• Users Online: 111
  • Print this page
  • Email this page
Year : 2021  |  Volume : 12  |  Issue : 4  |  Page : 464-471

A cross-sectional survey of diabetes care providers’ perceptions and potential barriers to the use of continuous glucose monitoring technology in Singapore

Department of Pharmacy, National University of Singapore (NUS), Singapore, Singapore

Correspondence Address:
Ms. Phoebe X C Yap
Department of Pharmacy, National University of Singapore, 18 Science Drive 4, Singapore 117559.
Login to access the Email id

Source of Support: None, Conflict of Interest: None

DOI: 10.4103/jod.jod_49_21

Rights and Permissions

Context: Given the large disease burden of diabetes in Singapore, we felt a need to study the reasons for the low uptake of continuous glucose monitoring (CGM) in Singapore, despite its recognized benefits and international recommendation. Aims: The aim of this article is to identify perceptions of diabetes care providers (DCPs) and extent of barriers to promoting CGM uptake in Singapore. Settings and Design: This is a cross-sectional study in Singapore. Materials and Methods: A cross-sectional online survey of DCPs over 21 years of age, who provided direct outpatient care to diabetes patients in Singapore and spent minimally 50% of their total patient care time on diabetes care services, was conducted. Statistical Analysis Used: K-means cluster analyses grouped respondents by their diabetes technology and CGM attitudes, barriers to employing CGM clinically, and perceived barriers by patients for CGM uptake and adherence. Fisher’s exact tests and Kruskal–Wallis tests assessed for inter-group demographic differences. Results: From a total sample of 47 respondents, analyses formed three clusters, describing DCPs’ willingness to recommend CGM uptake. All respondents agreed cost is the top barrier. Willing (48.9% of sample) and Unwilling (23.4%) DCPs reported minimal and many barriers to employing CGM clinically, respectively, whereas Eager DCPs (27.7%) reported none. Eager and Willing DCPs, who perceived cost as the only barrier by patients, had more positive diabetes technology and CGM attitudes versus the Unwilling DCPs that perceived many barriers by patients. Conclusion: Local DCPs agreed on the role of CGM in optimizing glycemic control, and that cost is the top barrier against CGM uptake.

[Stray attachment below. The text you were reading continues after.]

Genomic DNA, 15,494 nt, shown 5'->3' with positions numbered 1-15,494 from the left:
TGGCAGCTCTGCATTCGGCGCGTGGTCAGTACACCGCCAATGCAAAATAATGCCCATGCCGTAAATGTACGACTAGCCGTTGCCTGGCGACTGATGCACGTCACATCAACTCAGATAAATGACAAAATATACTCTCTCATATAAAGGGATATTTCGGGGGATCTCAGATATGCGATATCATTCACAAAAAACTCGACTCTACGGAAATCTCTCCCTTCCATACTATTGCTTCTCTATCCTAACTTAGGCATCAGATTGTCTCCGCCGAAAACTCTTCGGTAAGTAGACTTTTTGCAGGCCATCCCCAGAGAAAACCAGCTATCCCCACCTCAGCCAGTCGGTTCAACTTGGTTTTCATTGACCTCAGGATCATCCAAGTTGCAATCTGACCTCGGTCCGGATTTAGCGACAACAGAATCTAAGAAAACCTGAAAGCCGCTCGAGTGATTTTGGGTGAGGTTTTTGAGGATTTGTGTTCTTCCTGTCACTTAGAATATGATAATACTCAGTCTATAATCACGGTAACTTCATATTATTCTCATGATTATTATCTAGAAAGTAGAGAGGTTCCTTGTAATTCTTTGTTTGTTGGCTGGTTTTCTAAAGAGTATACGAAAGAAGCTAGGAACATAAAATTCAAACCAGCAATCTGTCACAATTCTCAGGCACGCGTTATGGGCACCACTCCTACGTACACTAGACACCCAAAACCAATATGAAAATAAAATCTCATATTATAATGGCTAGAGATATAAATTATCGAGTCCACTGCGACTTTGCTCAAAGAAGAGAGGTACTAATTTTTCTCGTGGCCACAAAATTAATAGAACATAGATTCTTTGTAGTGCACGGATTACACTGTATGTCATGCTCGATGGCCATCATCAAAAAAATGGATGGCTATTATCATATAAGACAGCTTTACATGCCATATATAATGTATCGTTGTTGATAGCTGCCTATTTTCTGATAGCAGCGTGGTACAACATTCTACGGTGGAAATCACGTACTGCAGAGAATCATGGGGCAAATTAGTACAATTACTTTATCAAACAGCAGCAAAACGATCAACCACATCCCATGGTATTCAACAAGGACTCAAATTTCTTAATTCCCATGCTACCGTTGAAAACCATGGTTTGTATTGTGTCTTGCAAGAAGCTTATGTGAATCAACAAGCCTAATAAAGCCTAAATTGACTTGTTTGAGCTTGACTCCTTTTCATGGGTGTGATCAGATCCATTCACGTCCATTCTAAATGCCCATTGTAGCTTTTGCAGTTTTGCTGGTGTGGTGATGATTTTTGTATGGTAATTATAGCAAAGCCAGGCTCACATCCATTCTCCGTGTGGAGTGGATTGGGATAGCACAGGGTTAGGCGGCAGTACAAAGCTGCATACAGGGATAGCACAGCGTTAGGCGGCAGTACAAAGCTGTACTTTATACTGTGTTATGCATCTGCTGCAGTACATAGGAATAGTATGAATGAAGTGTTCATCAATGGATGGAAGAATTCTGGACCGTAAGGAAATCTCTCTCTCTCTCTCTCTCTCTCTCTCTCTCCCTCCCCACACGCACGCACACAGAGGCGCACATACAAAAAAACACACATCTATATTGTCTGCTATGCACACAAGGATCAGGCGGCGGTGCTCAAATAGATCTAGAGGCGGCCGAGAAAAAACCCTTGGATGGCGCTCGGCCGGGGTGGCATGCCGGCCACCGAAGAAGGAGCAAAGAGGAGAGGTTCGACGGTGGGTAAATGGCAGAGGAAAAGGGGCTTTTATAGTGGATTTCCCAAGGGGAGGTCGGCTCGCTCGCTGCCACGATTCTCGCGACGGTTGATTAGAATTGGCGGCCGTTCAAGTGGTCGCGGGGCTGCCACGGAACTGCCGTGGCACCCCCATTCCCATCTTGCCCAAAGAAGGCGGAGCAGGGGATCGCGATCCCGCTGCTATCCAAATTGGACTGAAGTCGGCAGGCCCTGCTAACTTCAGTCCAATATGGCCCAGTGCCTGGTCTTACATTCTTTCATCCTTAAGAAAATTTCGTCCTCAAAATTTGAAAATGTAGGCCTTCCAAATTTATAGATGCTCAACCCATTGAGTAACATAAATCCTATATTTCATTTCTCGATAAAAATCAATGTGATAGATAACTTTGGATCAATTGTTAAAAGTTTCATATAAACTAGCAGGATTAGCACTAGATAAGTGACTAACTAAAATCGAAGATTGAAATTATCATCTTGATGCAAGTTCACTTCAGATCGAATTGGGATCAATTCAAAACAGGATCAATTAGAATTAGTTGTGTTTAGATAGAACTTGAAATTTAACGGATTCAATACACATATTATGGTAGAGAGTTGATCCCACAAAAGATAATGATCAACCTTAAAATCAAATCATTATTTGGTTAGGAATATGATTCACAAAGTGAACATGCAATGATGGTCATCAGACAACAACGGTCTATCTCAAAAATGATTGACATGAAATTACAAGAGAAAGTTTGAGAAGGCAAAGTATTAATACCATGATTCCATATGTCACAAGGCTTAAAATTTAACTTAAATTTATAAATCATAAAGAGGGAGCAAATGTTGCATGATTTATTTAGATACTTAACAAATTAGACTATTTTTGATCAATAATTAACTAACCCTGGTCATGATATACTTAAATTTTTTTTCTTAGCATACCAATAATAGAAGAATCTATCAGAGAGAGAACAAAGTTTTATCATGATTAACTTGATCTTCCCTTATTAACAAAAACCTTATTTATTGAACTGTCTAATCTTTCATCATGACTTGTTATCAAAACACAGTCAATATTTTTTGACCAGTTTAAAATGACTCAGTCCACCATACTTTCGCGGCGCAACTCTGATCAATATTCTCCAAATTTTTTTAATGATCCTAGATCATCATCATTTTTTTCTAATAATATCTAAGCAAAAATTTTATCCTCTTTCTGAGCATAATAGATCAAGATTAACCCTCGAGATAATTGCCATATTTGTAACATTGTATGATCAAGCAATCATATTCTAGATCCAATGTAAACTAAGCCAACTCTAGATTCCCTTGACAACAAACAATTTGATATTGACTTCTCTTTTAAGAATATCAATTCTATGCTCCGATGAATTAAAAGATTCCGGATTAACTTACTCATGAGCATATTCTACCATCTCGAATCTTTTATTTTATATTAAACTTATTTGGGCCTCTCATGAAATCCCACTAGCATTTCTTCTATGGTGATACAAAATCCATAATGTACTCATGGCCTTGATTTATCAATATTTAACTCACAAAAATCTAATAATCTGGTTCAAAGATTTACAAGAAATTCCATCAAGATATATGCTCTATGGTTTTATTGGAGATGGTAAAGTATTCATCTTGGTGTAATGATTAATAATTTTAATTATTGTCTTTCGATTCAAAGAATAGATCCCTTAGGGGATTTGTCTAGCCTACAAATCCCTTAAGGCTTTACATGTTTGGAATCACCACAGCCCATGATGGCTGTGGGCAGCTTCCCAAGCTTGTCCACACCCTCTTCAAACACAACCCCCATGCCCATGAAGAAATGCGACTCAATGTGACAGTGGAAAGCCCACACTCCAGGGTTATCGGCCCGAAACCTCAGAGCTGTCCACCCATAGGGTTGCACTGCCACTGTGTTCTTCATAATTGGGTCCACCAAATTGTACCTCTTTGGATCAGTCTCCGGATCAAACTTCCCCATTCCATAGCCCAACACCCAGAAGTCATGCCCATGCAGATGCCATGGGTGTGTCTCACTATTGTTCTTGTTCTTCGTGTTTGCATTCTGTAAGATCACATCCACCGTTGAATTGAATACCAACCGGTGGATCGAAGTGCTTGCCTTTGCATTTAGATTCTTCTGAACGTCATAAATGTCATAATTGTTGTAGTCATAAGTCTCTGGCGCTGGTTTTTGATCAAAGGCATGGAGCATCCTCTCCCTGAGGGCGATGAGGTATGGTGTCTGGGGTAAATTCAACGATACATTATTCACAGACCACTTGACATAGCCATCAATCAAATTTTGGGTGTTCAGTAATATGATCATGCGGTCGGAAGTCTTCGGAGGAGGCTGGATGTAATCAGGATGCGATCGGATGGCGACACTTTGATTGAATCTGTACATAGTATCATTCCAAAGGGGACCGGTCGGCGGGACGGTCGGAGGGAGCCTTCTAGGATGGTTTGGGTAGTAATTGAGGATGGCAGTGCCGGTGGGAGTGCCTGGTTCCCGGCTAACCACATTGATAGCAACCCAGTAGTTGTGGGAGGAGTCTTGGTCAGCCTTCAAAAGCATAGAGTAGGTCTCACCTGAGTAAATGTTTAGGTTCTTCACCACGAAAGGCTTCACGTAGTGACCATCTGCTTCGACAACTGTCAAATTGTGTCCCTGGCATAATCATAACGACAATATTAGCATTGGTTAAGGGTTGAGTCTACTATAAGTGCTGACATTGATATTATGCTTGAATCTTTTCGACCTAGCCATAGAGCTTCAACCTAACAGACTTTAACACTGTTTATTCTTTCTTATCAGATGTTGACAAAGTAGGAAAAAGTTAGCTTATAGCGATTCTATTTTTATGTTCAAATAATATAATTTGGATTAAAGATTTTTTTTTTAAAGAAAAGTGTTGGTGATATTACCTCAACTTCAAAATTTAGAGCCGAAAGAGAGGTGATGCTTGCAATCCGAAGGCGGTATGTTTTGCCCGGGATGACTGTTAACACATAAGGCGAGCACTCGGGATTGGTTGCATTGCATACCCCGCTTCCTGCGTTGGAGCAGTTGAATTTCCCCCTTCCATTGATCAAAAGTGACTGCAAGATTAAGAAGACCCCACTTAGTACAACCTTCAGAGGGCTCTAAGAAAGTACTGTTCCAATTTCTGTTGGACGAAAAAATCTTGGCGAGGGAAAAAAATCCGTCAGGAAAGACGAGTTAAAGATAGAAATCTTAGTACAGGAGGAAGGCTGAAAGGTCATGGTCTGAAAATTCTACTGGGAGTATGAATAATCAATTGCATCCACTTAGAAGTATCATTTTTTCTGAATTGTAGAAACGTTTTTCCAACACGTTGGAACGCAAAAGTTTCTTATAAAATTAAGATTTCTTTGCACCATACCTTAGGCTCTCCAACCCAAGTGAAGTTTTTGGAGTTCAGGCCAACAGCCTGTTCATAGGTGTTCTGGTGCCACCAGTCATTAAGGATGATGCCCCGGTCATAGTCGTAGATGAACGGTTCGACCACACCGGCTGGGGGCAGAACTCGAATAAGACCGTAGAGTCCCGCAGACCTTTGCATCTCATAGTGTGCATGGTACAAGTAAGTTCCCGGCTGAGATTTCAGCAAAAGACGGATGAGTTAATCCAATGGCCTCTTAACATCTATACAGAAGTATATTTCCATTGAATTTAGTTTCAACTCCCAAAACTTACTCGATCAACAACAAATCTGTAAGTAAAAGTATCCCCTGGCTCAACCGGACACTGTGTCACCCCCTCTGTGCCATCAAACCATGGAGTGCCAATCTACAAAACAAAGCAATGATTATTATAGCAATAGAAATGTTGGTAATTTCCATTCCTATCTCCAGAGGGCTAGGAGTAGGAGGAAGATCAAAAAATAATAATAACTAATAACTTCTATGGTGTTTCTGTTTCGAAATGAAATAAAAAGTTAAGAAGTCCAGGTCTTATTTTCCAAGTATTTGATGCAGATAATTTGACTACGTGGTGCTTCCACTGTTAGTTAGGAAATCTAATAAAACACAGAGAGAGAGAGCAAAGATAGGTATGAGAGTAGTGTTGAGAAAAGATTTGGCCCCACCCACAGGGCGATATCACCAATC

Print this article     Email this article
 Next article
 Previous article
 Table of Contents

 Similar in PUBMED
   Search Pubmed for
   Search in Google Scholar for
 Related articles
 Citation Manager
 Access Statistics
 Reader Comments
 Email Alert *
 Add to My List *
 * Requires registration (Free)

 Article Access Statistics
    PDF Downloaded15    
    Comments [Add]    

Recommend this journal